Ellison M. “Tarzan” Brown, a 22-year-old a member of Rhode Island’s Narragansett tribe, breaks the tape to win the 40th annual Boston Marathon, in Boston, on April 19, 1936. Organizers of the Boston Marathon are seeking to make amends for running the 125th edition on Indigenous Peoples Day by throwing the spotlight on Brown, who won the race twice in the 1930s and inspired the name “Heartbreak Hill.” Associated Press file photo

ROAD RACING

Organizers of the Boston Marathon publicly apologized for running the 125th edition of the planet’s most celebrated footrace on Indigenous Peoples Day.

Now they’re seeking to make amends by throwing the spotlight on a member of Rhode Island’s Narragansett tribe who won the race twice in the 1930s and inspired the name “Heartbreak Hill” to describe the most iconic – and dreaded – section of the course.

The Boston Athletic Association, which administers the marathon, said Monday it will honor the legacy of the late Ellison “Tarzan” Brown, Boston’s champion in 1936 and 1939, in the run-up to the race’s pandemic-altered Oct. 11 staging.

The Boston Marathon traditionally is held in mid-April on Massachusetts’ unique Patriots Day holiday. In 2020, it was canceled in its traditional format for the first time because of the coronavirus pandemic, and because of a resurgence of COVID-19 cases, it’s being run this year in the autumn rather than the spring.

Next month’s running falls on Indigenous Peoples Day – observed in some places as an alternative to Columbus Day – and that rankled enough people for the BAA in August to issue “sincere apologies to all Indigenous people who have felt unheard or feared the importance of Indigenous Peoples’ Day would be erased.”

Massachusetts does not officially recognize Indigenous Peoples Day, but Newton – which lies on the marathon course – does.

SOCCER

SUPER LEAGUE: UEFA has been forced to abandon its attempt to ban Super League clubs Barcelona, Juventus and Real Madrid from the Champions League due to court action over the governing body’s attempt to punish the rebellion.

A Spanish court injunction in June led to UEFA initially pausing the disciplinary case against the clubs who refused to renounce the project that collapsed in April. A renewed demand last week from a Madrid judge for UEFA officials to comply with the ruling not to sanction the clubs led to the disciplinary case being officially scrapped.

PREMIER LEAGUE: Neil Maupay ran through to lob home a finish in the fifth minute of stoppage time and earn Brighton a 1-1 draw at local rival Crystal Palace.

Brighton would have climbed into first place with a win but still left satisfied after Maupay’s late equalizer, which came as Joel Veltman helped the ball forward from just inside his own half following a poor clearance by Palace goalkeeper Vicente Guaita.

Wilfried Zaha put Palace ahead from the penalty spot in first-half stoppage time after Conor Gallagher was fouled in the box by Leandro Trossard as the midfielder ran nto the area.

COLLEGES

FOOTBALL: No. 16 Coastal Carolina is adding Virginia to its football schedule in three of the next four seasons.

The schools announced the series with the Chanticleers playing at Virginia in 2022 and 2025. The Cavaliers of the Atlantic Coast Conference will play at Coastal Carolina in 2024.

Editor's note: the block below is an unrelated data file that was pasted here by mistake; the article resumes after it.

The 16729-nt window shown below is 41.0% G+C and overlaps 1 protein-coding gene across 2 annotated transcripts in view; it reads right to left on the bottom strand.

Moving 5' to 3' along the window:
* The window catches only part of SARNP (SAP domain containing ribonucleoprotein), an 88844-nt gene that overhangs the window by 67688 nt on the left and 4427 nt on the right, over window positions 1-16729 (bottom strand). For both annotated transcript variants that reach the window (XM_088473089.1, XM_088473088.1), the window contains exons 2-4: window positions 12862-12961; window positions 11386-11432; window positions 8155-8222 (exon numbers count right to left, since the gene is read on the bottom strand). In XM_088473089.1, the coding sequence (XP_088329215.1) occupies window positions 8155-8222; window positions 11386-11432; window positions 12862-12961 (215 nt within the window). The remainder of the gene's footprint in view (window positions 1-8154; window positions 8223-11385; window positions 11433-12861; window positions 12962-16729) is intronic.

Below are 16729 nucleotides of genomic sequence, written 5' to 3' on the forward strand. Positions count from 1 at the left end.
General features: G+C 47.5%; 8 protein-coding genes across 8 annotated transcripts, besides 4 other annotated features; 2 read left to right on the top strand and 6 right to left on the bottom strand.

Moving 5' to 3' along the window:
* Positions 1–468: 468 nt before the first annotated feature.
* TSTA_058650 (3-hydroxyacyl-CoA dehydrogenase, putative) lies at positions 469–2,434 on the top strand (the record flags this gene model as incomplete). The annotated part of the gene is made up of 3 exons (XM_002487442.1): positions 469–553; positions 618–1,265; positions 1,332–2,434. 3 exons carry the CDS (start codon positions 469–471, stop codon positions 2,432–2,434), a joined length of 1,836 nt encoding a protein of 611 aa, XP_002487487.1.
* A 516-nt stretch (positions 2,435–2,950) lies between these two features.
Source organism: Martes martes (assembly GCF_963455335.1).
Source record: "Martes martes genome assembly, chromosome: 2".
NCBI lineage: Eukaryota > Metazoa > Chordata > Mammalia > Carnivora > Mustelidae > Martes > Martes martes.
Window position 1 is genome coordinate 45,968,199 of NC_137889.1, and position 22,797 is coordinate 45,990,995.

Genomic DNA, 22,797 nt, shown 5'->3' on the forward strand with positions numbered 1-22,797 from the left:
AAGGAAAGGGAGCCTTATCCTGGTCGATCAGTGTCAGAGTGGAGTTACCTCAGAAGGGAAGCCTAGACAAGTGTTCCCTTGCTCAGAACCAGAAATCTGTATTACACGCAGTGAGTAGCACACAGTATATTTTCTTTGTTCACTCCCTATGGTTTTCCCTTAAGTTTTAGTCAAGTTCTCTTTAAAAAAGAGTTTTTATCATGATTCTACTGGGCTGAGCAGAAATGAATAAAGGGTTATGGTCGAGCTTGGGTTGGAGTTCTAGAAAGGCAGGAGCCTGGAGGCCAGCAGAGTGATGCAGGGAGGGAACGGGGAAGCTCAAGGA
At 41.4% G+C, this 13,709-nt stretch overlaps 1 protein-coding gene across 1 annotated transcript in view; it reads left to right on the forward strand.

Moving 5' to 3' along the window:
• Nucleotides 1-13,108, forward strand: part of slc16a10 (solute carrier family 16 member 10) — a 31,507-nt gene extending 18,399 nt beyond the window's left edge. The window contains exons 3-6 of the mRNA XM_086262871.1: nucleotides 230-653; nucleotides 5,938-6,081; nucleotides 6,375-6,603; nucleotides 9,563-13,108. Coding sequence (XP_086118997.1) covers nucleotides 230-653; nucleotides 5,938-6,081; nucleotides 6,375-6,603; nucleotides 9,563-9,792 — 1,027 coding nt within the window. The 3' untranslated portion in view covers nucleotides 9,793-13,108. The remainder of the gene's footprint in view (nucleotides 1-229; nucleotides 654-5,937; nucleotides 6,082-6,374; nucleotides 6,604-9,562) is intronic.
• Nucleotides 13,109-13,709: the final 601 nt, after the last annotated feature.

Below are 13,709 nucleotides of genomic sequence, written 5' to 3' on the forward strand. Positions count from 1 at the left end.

BOXING

INJURY: The Dominican boxer who was hospitalized after a brutal knockout on the undercard to the Anthony Joshua-Oleksandr Usyk fight was in a “good condition,” his boxing manager said.

Lenin Castillo’s legs appeared to spasm after he hit the canvas following a big punch by British opponent Callum Smith in the second round of their light-heavyweight fight at Tottenham Hotspur Stadium on Saturday. Castillo was carried out of the ring on a stretcher and taken to a hospital in London.

Event promoter Eddie Hearn alleviated some initial concern by saying an hour after the incident that the 33-year-old Castillo was “responsive.”

Castillo’s manager, Raul Pastrana, has told The Associated Press that Castillo has been released from the hospital.

TENNIS

STANA OPEN: Russian players Varvara Gracheva and Anastasia Gasanova progressed from the opening round of the inaugural tourney at Nur-Sultan, Kazakhstan.

The seventh-seeded Gracheva overcame Kristyna Pliskova 6-3, 7-6 (5) and Gasanova eased past Yuliya Hatouka of Belarus 6-1, 6-1 at the hard-court tournament.

CHICAGO FALL TENNIS CLASSIC: Kim Clijsters lost in her latest return to the WTA Tour, dropping a three-setter against Hsieh Su-wei in the first round.

It was Clijsters’ first match since a first-round loss at the 2020 U.S. Open a little more than a year ago. That was part of a 0-3 record last season after the former No. 1-ranked player made a comeback that was interrupted by knee surgery in October and when she got COVID-19 this January.

Clijsters received a wild card for the Chicago tournament. But she was eliminated by Hsieh, an Australian Open quarterfinalist who closed out a 6-3, 5-7, 6-3 victory in 2 hours, 18 minutes.

JURISPRUDENCE

CASE DROPPED: A Texas district attorney has rejected a felony sexual assault charge filed earlier this year by Austin police against the son of former cyclist Lance Armstrong.

Luke Armstrong was charged in April related to an incident in 2018. A woman told police in November 2020 that she was assaulted by Luke Armstrong after he drove her from a party to his father’s house in Austin. Because she was 16 at the time and he was 18, Luke Armstrong was charged with sexual assault of child. He had been free on a personal bond.

According to online Travis County court records, the case was recorded as “DA Rejection/No Charges Filed” on Aug. 24. Travis County District Attorney Jose Garza’s office confirmed the charge was dismissed and declined further comment.


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